Or perhaps “just” (I know… ;]) deprecate “new” (and the consequent need for “delete”) outside of constructors (and destructors, respectively) to leave an escape valve for implementing RAII, and require make_unique (and make_shared, as a last resort) anywhere else? :D

  3. Matt | July 9, 2013 at 5:18 pm | Permalink

    *non-memory resource leaks

  4. regehr | July 9, 2013 at 5:52 pm | Permalink

    Matt, nice slide deck, I bet that was an entertaining talk.

    I meant to talk about races a bit! It’s another one like memory safety where people have thought a lot about checkers but still the situation isn’t exactly solved.

    Non-memory resource leaks would be great, I agree.

  5. Matt | July 9, 2013 at 6:05 pm | Permalink

    That (leaks and races, I mean) reminds me, what do you think of the following:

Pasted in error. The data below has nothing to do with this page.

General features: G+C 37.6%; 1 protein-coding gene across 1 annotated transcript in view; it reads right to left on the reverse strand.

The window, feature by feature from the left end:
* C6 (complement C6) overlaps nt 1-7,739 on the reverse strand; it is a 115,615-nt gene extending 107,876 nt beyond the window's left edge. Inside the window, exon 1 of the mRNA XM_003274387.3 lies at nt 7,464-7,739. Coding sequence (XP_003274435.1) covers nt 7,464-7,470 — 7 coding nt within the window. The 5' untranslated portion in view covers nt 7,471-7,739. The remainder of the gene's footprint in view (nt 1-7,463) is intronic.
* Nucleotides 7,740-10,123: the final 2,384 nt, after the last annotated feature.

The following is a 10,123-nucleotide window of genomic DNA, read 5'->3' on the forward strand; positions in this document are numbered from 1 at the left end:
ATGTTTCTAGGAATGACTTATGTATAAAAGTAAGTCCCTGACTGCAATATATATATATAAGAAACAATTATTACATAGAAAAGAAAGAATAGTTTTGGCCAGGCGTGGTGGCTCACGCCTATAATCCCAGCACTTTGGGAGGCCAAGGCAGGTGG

http://smallcultfollowing.com/babysteps/blog/2013/06/11/on-the-connection-between-memory-management-and-data-race-freedom/
    ?

  6. regehr | July 9, 2013 at 8:27 pm | Permalink

    Matt that is a pretty interesting post. I certainly hope to try out Rust sometime. I love the kinds of ideas that are going into it.

    I agree that there’s a solid connection between memory management and concurrency correctness. It’s all about knowing who owns what, I think. If you get a chance, give this a read:

    http://www0.cs.ucl.ac.uk/staff/p.ohearn/papers/concurrency.pdf

    It’s been a few years since I read it but I remember finding it to be a great source of thoughts along these lines.

    The basic idea is that separation logic was proposed some time ago as a method for helping people reason about the effects of pieces of sequential code that do not share memory. This seems easy to do but it can be annoying and unweildy to show that they don’t in fact stomp on each other. Then concurrent separation logic is based on the idea that if two pieces of code touch disjoint memory, you can reason about their concurrency correctness as well. There’s a lot of stuff written on these topics that I don’t want to try to read (and I’m guessing that you don’t either) but this particular paper is quite accessible.